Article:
Incarceration's Witnesses: American Prison Writing - Hamilton CollegeedX
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American prison system
The U.S. incarcerates a larger number and percentage of its own citizens than any nation on earth: larger than China, Russia, Cuba, or Iran. American ex-offenders are arrested again at a rate of 67% within three years, and 75% within five years of release. This course looks inside U.S. prisons, through the history of literary witness produced by incarcerated people. This history will help us to understand the mass-scale prison’s rise, its day-to-day practices, and why it fails so badly at the task of rehabilitation. Through prison witness, we may hope to begin to understand what is needed to make the U.S. prison a more socially constructive institution. Among other texts, we will read and discuss Fourth City: Essays from the Prison in America, The (online) American Prison Writing Archive, hosted and made possible by Hamilton College's Digital Humanities Initiative, and come to a sense of the moral weight that prison witness must carry in any truly democratic debate on the criminal justice system.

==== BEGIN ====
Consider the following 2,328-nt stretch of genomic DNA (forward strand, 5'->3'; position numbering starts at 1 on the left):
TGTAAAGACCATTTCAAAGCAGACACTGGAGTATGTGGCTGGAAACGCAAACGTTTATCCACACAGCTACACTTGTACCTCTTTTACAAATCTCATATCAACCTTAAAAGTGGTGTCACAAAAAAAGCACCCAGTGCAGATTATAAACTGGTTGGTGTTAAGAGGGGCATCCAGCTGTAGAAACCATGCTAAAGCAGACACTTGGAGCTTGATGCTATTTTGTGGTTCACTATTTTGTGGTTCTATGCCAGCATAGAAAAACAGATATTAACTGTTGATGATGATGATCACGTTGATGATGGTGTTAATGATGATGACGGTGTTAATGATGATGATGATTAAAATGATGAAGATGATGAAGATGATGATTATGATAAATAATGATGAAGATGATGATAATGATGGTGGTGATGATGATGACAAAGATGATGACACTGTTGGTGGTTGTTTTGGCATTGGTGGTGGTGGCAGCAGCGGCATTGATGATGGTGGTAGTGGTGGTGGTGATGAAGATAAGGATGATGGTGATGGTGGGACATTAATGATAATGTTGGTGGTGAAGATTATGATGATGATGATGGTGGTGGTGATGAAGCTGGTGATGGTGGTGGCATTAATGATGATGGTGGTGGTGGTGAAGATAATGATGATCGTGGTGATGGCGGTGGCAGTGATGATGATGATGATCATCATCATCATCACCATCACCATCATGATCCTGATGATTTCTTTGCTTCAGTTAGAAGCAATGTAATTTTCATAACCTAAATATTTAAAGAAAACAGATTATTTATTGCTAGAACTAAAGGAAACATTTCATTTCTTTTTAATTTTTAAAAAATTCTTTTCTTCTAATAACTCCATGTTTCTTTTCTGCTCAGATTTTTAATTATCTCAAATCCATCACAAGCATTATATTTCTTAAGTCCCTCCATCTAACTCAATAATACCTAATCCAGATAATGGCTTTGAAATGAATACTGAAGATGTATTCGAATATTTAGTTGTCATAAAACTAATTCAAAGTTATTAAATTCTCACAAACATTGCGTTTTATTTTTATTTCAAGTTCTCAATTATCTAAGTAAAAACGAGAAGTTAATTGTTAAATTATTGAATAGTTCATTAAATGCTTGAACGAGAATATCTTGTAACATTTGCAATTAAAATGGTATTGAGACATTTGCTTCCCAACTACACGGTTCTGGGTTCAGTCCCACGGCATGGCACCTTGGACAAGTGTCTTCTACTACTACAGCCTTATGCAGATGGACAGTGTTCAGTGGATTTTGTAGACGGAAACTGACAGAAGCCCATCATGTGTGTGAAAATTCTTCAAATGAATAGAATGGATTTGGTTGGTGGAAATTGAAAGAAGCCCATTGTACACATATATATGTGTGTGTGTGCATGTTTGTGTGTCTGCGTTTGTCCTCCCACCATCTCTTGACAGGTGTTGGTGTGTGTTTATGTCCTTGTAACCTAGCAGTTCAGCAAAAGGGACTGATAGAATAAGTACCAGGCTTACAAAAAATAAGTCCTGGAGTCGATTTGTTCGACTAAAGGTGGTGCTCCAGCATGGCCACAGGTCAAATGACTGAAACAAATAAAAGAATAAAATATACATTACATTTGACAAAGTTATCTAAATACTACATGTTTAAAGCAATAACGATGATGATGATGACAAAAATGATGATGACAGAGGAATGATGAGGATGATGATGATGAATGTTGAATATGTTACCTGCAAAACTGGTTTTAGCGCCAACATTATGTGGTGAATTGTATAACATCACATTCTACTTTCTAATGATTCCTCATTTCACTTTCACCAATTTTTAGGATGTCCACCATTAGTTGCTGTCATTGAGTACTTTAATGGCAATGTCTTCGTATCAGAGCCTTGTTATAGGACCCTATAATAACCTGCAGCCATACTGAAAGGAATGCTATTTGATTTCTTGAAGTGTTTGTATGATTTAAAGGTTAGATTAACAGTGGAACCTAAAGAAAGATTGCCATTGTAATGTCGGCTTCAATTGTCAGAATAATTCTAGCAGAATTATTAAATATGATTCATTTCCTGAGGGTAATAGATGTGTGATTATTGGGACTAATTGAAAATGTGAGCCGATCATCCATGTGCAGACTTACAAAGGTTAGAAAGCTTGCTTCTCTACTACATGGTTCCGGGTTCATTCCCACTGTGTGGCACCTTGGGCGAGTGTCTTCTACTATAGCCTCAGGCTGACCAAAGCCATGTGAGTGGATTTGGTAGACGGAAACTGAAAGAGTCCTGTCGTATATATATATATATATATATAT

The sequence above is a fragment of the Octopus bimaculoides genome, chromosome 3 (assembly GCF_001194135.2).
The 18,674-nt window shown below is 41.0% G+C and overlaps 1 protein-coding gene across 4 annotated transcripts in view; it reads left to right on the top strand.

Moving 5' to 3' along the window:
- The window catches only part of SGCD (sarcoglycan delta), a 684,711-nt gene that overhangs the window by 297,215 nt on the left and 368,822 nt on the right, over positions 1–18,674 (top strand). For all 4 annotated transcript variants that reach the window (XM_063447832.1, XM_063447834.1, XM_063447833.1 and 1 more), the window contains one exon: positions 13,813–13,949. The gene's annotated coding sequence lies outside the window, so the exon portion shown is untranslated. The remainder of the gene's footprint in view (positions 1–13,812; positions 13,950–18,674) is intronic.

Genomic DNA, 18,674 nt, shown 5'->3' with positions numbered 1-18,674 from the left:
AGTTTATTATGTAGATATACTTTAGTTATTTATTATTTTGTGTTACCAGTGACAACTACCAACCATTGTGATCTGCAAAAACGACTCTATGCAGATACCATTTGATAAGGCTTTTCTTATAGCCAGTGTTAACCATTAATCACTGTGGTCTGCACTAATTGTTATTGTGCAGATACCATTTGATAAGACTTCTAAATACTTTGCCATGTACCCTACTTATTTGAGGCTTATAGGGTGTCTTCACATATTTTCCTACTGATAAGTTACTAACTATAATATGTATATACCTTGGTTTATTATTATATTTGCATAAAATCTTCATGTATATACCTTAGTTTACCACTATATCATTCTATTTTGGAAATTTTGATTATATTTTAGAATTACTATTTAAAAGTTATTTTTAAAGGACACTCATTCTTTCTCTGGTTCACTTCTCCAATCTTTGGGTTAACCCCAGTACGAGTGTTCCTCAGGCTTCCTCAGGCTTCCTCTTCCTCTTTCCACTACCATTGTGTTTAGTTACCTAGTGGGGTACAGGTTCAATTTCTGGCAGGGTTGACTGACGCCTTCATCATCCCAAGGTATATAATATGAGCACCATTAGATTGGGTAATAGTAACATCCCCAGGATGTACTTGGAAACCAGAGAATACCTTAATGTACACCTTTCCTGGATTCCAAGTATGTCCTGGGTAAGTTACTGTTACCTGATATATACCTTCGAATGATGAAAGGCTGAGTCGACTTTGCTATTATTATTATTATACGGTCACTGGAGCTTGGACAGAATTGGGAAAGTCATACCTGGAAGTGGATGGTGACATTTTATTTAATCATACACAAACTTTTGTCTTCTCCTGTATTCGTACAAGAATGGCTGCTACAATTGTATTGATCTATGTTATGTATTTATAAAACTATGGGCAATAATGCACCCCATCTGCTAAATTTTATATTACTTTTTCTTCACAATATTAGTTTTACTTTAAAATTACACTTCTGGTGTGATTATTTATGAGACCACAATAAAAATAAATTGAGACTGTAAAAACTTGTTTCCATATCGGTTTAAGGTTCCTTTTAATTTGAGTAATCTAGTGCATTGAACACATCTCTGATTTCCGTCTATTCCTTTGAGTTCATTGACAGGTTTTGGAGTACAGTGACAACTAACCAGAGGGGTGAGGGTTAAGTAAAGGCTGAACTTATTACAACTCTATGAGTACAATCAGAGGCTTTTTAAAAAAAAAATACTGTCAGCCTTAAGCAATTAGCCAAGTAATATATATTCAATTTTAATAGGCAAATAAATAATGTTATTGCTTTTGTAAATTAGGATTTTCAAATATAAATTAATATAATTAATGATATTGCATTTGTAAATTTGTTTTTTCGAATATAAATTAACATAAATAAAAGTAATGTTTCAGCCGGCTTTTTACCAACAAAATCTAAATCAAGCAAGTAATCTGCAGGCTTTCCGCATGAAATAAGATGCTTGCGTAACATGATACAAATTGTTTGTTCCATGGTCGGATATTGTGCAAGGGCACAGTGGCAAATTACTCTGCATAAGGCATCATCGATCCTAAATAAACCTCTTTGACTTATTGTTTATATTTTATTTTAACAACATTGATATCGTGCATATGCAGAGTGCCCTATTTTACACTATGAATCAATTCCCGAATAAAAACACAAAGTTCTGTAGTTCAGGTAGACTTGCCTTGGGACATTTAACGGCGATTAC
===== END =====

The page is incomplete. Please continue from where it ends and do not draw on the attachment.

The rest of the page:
Doran Larson Doran Larson is Professor of English at Hamilton College. He has led The Attica Writer’s Workshop, inside Attica Correctional Facility, since 2006. He is the founder of the Attica-Genesee Teaching Project, which began delivering college-credit courses inside Attica in January 2011; and of the Mohawk Consortium College-in-Prison program, which began delivering college-credit courses inside Mohawk Correctional Facility in January 2014.